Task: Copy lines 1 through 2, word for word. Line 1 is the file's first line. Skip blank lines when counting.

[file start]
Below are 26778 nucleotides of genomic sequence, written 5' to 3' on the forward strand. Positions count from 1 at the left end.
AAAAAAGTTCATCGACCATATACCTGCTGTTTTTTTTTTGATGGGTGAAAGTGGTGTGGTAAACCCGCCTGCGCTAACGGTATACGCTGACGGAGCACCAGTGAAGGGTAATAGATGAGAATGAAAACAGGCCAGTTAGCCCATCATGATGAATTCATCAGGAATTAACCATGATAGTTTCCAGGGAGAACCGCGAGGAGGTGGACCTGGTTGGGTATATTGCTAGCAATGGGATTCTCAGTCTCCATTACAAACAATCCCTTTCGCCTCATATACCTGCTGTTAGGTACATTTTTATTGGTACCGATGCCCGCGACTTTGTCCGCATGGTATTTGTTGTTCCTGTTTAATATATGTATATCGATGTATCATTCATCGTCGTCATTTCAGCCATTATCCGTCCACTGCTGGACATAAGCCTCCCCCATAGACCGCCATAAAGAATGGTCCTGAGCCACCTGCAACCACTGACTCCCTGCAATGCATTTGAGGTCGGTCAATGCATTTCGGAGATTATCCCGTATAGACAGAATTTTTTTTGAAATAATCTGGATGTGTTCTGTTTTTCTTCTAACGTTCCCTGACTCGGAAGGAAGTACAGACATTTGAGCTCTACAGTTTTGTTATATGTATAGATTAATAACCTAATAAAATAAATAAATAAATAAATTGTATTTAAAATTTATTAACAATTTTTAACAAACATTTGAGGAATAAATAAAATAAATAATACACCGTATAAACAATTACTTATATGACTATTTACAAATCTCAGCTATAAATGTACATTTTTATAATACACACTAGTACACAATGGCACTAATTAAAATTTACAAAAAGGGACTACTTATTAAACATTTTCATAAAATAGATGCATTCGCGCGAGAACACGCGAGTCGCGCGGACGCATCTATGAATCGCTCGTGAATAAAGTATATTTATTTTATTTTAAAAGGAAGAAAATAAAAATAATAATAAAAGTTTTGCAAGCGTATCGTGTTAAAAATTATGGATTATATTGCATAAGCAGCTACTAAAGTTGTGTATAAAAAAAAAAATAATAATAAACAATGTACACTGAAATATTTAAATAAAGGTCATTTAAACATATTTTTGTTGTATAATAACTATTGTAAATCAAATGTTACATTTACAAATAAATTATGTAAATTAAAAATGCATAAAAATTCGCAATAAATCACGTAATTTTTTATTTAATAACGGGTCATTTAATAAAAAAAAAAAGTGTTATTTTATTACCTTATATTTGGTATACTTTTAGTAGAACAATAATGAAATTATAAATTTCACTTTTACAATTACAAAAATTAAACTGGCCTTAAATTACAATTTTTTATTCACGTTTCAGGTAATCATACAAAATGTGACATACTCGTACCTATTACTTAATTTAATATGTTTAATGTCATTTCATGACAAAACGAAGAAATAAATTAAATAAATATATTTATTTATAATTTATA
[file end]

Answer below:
Below are 26778 nucleotides of genomic sequence, written 5' to 3' on the forward strand. Positions count from 1 at the left end.
AAAAAAGTTCATCGACCATATACCTGCTGTTTTTTTTTTGATGGGTGAAAGTGGTGTGGTAAACCCGCCTGCGCTAACGGTATACGCTGACGGAGCACCAGTGAAGGGTAATAGATGAGAATGAAAACAGGCCAGTTAGCCCATCATGATGAATTCATCAGGAATTAACCATGATAGTTTCCAGGGAGAACCGCGAGGAGGTGGACCTGGTTGGGTATATTGCTAGCAATGGGATTCTCAGTCTCCATTACAAACAATCCCTTTCGCCTCATATACCTGCTGTTAGGTACATTTTTATTGGTACCGATGCCCGCGACTTTGTCCGCATGGTATTTGTTGTTCCTGTTTAATATATGTATATCGATGTATCATTCATCGTCGTCATTTCAGCCATTATCCGTCCACTGCTGGACATAAGCCTCCCCCATAGACCGCCATAAAGAATGGTCCTGAGCCACCTGCAACCACTGACTCCCTGCAATGCATTTGAGGTCGGTCAATGCATTTCGGAGATTATCCCGTATAGACAGAATTTTTTTTGAAATAATCTGGATGTGTTCTGTTTTTCTTCTAACGTTCCCTGACTCGGAAGGAAGTACAGACATTTGAGCTCTACAGTTTTGTTATATGTATAGATTAATAACCTAATAAAATAAATAAATAAATAAATTGTATTTAAAATTTATTAACAATTTTTAACAAACATTTGAGGAATAAATAAAATAAATAATACACCGTATAAACAATTACTTATATGACTATTTACAAATCTCAGCTATAAATGTACATTTTTATAATACACACTAGTACACAATGGCACTAATTAAAATTTACAAAAAGGGACTACTTATTAAACATTTTCATAAAATAGATGCATTCGCGCGAGAACACGCGAGTCGCGCGGACGCATCTATGAATCGCTCGTGAATAAAGTATATTTATTTTATTTTAAAAGGAAGAAAATAAAAATAATAATAAAAGTTTTGCAAGCGTATCGTGTTAAAAATTATGGATTATATTGCATAAGCAGCTACTAAAGTTGTGTATAAAAAAAAAAATAATAATAAACAATGTACACTGAAATATTTAAATAAAGGTCATTTAAACATATTTTTGTTGTATAATAACTATTGTAAATCAAATGTTACATTTACAAATAAATTATGTAAATTAAAAATGCATAAAAATTCGCAATAAATCACGTAATTTTTTATTTAATAACGGGTCATTTAATAAAAAAAAAAAGTGTTATTTTATTACCTTATATTTGGTATACTTTTAGTAGAACAATAATGAAATTATAAATTTCACTTTTACAATTACAAAAATTAAACTGGCCTTAAATTACAATTTTTTATTCACGTTTCAGGTAATCATACAAAATGTGACATACTCGTACCTATTACTTAATTTAATATGTTTAATGTCATTTCATGACAAAACGAAGAAATAAATTAAATAAATATATTTATTTATAATTTATA